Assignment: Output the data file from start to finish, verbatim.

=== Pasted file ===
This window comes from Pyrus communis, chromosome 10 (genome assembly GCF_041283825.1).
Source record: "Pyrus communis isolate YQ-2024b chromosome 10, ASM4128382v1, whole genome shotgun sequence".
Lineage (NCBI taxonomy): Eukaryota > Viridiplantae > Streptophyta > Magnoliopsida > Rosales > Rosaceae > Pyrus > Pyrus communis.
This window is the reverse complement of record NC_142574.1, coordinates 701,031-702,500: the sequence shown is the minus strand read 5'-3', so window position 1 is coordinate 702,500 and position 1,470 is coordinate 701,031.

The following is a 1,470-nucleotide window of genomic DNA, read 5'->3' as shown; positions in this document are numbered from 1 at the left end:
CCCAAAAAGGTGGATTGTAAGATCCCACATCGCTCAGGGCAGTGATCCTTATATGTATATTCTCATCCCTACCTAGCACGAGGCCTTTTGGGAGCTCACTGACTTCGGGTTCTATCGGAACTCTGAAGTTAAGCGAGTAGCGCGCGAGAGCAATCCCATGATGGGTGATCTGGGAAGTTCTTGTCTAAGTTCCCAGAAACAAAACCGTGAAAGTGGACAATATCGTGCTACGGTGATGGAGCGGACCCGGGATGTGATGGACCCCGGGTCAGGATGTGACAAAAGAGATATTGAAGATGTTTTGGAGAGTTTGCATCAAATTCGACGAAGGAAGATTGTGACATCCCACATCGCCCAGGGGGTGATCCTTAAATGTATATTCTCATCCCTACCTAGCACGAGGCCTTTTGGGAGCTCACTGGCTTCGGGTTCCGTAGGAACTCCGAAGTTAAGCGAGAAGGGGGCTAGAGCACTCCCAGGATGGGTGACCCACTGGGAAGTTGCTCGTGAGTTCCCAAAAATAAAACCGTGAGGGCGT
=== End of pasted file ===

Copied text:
This window comes from Pyrus communis, chromosome 10 (genome assembly GCF_041283825.1).
Source record: "Pyrus communis isolate YQ-2024b chromosome 10, ASM4128382v1, whole genome shotgun sequence".
Lineage (NCBI taxonomy): Eukaryota > Viridiplantae > Streptophyta > Magnoliopsida > Rosales > Rosaceae > Pyrus > Pyrus communis.
This window is the reverse complement of record NC_142574.1, coordinates 701,031-702,500: the sequence shown is the minus strand read 5'-3', so window position 1 is coordinate 702,500 and position 1,470 is coordinate 701,031.

The following is a 1,470-nucleotide window of genomic DNA, read 5'->3' as shown; positions in this document are numbered from 1 at the left end:
CCCAAAAAGGTGGATTGTAAGATCCCACATCGCTCAGGGCAGTGATCCTTATATGTATATTCTCATCCCTACCTAGCACGAGGCCTTTTGGGAGCTCACTGACTTCGGGTTCTATCGGAACTCTGAAGTTAAGCGAGTAGCGCGCGAGAGCAATCCCATGATGGGTGATCTGGGAAGTTCTTGTCTAAGTTCCCAGAAACAAAACCGTGAAAGTGGACAATATCGTGCTACGGTGATGGAGCGGACCCGGGATGTGATGGACCCCGGGTCAGGATGTGACAAAAGAGATATTGAAGATGTTTTGGAGAGTTTGCATCAAATTCGACGAAGGAAGATTGTGACATCCCACATCGCCCAGGGGGTGATCCTTAAATGTATATTCTCATCCCTACCTAGCACGAGGCCTTTTGGGAGCTCACTGGCTTCGGGTTCCGTAGGAACTCCGAAGTTAAGCGAGAAGGGGGCTAGAGCACTCCCAGGATGGGTGACCCACTGGGAAGTTGCTCGTGAGTTCCCAAAAATAAAACCGTGAGGGCGT